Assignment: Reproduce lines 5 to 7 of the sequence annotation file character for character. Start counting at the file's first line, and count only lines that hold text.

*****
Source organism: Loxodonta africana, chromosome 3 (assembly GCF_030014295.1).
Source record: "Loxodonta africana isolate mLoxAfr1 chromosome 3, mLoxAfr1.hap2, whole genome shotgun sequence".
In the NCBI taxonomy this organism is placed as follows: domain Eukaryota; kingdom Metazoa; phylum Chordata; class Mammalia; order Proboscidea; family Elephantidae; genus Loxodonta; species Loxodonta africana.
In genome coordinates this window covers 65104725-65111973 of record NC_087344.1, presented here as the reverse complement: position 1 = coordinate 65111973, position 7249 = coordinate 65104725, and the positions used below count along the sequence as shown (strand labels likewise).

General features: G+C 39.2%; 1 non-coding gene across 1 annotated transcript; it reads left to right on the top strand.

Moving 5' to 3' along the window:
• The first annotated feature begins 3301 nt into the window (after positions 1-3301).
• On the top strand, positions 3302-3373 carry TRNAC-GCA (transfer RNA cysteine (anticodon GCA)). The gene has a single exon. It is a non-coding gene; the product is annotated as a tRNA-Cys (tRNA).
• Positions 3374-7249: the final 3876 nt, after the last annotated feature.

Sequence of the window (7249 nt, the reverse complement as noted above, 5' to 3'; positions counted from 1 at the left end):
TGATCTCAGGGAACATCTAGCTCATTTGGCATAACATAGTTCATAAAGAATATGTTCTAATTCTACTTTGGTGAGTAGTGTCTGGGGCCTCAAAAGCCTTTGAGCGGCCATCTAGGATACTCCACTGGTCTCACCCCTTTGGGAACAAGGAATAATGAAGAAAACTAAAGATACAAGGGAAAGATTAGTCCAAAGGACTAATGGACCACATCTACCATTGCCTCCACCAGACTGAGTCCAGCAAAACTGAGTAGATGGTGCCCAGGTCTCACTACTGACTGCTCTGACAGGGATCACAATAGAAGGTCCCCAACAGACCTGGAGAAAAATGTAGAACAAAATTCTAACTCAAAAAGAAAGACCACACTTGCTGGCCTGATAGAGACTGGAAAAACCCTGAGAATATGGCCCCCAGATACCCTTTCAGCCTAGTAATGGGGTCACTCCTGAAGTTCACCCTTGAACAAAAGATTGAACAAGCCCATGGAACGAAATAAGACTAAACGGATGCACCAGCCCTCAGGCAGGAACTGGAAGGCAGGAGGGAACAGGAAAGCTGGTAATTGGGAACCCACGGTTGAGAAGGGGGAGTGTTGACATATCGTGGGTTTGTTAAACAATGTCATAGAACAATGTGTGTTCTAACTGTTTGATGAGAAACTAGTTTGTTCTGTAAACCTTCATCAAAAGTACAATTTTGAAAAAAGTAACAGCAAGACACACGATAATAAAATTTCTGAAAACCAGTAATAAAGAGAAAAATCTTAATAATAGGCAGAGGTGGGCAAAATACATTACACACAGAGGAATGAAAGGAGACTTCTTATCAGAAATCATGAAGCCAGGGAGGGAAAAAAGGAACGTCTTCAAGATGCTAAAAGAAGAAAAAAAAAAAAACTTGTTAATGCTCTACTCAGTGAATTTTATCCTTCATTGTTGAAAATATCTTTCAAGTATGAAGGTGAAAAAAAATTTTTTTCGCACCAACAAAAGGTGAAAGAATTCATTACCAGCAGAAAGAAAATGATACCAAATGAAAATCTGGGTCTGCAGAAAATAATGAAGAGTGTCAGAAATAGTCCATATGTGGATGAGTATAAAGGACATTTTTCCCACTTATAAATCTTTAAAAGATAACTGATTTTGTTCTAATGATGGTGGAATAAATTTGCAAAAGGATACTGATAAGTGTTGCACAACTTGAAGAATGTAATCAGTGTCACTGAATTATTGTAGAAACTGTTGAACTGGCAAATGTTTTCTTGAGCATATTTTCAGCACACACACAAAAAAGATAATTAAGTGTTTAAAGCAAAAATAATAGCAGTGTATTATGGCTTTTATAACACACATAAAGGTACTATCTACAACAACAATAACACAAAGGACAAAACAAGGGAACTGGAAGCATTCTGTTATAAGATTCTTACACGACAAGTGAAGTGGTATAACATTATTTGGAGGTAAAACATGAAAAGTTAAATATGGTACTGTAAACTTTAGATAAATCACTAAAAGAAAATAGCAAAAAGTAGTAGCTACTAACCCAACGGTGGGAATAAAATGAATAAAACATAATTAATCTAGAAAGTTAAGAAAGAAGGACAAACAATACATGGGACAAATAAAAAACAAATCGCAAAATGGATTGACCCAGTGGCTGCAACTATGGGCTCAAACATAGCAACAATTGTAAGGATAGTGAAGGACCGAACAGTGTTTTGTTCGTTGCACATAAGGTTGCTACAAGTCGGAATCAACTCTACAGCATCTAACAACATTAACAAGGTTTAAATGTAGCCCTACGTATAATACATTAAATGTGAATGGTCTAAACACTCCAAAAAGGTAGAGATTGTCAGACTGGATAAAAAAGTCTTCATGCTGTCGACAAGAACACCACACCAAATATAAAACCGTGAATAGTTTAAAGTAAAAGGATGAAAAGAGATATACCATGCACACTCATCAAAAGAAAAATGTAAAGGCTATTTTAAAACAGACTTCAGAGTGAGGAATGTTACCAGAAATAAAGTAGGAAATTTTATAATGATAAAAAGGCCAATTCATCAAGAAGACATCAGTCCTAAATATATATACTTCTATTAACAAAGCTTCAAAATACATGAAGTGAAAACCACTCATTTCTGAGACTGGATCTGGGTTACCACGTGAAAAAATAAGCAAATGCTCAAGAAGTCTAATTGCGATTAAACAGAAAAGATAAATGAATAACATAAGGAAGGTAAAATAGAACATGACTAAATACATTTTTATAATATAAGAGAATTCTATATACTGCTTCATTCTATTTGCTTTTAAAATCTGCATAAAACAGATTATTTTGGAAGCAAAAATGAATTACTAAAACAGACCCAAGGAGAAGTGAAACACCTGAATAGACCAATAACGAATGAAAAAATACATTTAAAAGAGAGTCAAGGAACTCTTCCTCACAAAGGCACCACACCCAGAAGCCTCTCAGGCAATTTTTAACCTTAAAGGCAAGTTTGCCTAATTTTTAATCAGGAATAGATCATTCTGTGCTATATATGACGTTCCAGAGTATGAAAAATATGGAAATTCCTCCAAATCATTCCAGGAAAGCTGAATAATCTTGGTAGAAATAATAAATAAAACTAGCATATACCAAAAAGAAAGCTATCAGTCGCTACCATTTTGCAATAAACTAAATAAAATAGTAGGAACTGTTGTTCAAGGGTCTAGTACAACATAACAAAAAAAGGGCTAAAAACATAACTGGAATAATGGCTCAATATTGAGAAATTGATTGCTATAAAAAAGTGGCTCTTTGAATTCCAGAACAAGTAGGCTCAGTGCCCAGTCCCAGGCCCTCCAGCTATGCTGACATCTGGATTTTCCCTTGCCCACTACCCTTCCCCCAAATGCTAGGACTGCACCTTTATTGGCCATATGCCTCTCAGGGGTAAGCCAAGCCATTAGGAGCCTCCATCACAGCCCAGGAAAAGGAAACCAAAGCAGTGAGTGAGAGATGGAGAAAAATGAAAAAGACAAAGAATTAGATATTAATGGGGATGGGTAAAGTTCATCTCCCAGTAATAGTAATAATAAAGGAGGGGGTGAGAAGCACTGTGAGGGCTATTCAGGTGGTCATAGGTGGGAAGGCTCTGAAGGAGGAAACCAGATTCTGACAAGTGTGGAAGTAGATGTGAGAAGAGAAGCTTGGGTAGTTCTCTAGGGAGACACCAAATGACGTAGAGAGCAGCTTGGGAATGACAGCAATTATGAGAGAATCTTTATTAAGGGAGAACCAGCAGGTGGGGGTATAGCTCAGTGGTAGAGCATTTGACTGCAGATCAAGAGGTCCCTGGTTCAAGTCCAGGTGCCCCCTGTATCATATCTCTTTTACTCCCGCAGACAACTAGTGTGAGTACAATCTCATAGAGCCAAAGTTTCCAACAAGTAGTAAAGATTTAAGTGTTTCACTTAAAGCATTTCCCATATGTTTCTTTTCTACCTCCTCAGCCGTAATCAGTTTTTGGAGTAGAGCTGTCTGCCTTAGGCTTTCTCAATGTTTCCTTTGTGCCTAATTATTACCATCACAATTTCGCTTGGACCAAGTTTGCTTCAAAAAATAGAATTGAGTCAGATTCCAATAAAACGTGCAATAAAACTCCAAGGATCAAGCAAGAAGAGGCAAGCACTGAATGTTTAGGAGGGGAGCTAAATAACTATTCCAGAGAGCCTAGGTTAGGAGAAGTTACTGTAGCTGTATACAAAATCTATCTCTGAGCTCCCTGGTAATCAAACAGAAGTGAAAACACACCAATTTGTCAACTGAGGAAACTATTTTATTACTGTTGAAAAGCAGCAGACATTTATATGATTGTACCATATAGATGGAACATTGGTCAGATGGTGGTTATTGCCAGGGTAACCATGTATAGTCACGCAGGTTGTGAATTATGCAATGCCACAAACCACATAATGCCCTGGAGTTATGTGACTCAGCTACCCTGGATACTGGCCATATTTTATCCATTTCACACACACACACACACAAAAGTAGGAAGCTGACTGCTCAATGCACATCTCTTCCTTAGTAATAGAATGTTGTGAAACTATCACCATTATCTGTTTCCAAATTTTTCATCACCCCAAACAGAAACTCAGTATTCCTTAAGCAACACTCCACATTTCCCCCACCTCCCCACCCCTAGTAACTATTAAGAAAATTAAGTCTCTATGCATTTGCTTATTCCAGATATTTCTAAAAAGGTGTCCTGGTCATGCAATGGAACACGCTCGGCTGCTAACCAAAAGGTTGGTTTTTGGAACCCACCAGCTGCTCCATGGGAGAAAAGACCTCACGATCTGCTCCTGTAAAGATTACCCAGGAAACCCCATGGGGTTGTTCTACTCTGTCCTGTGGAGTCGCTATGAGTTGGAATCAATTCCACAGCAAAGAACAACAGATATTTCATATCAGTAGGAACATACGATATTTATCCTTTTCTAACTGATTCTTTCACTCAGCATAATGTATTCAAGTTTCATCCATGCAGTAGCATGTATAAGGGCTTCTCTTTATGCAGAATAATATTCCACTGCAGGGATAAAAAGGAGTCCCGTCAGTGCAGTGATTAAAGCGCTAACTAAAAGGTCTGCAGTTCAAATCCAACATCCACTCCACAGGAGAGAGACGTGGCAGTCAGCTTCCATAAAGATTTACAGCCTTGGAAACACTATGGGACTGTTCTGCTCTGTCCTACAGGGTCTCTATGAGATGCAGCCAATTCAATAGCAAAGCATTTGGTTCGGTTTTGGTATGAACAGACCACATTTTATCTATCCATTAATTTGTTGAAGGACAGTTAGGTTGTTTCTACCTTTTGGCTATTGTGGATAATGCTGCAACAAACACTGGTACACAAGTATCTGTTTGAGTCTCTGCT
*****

General features: G+C 39.2%; 1 non-coding gene across 1 annotated transcript; it reads left to right on the top strand.

Moving 5' to 3' along the window:
• The first annotated feature begins 3301 nt into the window (after positions 1-3301).